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New York City Marathon takes place with 50,000 participants, high security

Police officers scan runners as they arrive to

Police officers scan runners as they arrive to take part in the New York City Marathon on Nov. 2, 2014. Photo Credit: Getty Images / Jewel Samad

Facing high winds and cold, competitors were assembling for the start of the TCS New York City Marathon Sunday morning.

The National Weather Service issued a wind advisory for New York City until 6 p.m. and with the chill of the north wind, the temperature just before the start of the race was about 36 degrees.

There was also heightened security, and at some point in the race, the one-millionth runner in the history of the marathon will cross the finish line.

"I'm kind of amazed that there's been a million situations where someone ran 26-plus miles, so that is a testament to the human spirit," Mayor Bill de Blasio said Thursday at a Manhattan event previewing the festivities.

He called the event the pride of the city.

"We're New Yorkers, so from time to time we brag about the fact that the things we have are the biggest and the best," he said. "This is a case where no one debates: We have the biggest and the best marathon anywhere in the world."

More than 50,000 runners, wheelchair and handcycle athletes will wind their way from the starting line in Staten Island through Brooklyn, Queens and the Bronx toward the finish line in Manhattan's Central Park. Hundreds of thousands of spectators will cheer them on along the route.

NYPD Commissioner William Bratton on Thursday touted the marathon, which had its first running in 1970, as a tradition in the city and joked it was a rare "26 miles without a red light."

Bratton said more than 4,000 city police officers will provide crowd and traffic control. There also will be surveillance from the air by four blimps, from the waterways by 20 vessels, and by counterterrorism and FBI teams around the city. Bratton stressed that no direct threat had been made against the race, but all precautions are being taken for a "safe, happy and memorable" event.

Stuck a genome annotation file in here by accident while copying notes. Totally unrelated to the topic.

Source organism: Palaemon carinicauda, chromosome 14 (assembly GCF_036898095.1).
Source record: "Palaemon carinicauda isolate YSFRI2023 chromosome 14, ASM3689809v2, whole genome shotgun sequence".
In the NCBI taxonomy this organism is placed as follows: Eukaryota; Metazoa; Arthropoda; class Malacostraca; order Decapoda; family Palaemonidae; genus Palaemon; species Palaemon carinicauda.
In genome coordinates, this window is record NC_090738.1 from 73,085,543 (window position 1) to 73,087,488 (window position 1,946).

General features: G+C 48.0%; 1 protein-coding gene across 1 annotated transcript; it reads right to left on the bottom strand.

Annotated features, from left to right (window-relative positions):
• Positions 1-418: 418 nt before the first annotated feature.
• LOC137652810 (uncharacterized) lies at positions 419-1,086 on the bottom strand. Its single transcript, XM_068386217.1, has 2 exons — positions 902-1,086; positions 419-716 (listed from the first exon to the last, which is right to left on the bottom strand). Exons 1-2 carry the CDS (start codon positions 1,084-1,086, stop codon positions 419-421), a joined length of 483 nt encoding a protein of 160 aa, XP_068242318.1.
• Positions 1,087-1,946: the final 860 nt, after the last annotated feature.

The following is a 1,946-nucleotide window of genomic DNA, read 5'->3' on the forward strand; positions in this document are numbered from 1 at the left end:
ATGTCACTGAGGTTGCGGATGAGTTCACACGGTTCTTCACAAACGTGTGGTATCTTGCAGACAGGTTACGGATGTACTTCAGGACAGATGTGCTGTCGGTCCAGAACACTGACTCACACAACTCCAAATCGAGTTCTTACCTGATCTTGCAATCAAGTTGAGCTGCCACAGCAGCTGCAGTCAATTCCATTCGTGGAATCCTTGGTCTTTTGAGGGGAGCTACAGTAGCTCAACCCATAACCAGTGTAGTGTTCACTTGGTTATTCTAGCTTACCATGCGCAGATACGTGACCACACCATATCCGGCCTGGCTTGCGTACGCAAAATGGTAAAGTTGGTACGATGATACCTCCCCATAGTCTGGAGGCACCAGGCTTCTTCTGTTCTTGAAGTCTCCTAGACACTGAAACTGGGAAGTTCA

Marathon stars, including Olympian Meb Keflezighi, victor of the 2009 New York City Marathon and the 2014 Boston Marathon, said participating and feeling a sense of unity with the city is as important as winning the race.

"You have to perform. You have to persevere," Keflezighi said Thursday. "You start together and you finish, and everybody feels a great sense of accomplishment."

Paralympian and wheelchair racer Tatyana McFadden, who has won the New York City, Boston, Chicago and London marathons, said the event brings "all walks of life together at the starting line."

The marathon comes after a month during which soldiers in Canada were attacked by lone-wolf, terrorism-linked assailants and two NYPD officers in Queens were injured by what Bratton described as a "self-radicalized" man wielding a hatchet. Additionally, security was ramped up in the city after President Barack Obama in September launched an air offensive against Islamic State extremists in the Middle East.

Bratton and de Blasio said the best way to deter attacks is for the police and the public to stay alert.

"I want people to recognize that we are never powerless in these situations," de Blasio said. "We may know something. You may see something that could help the NYPD do its job."

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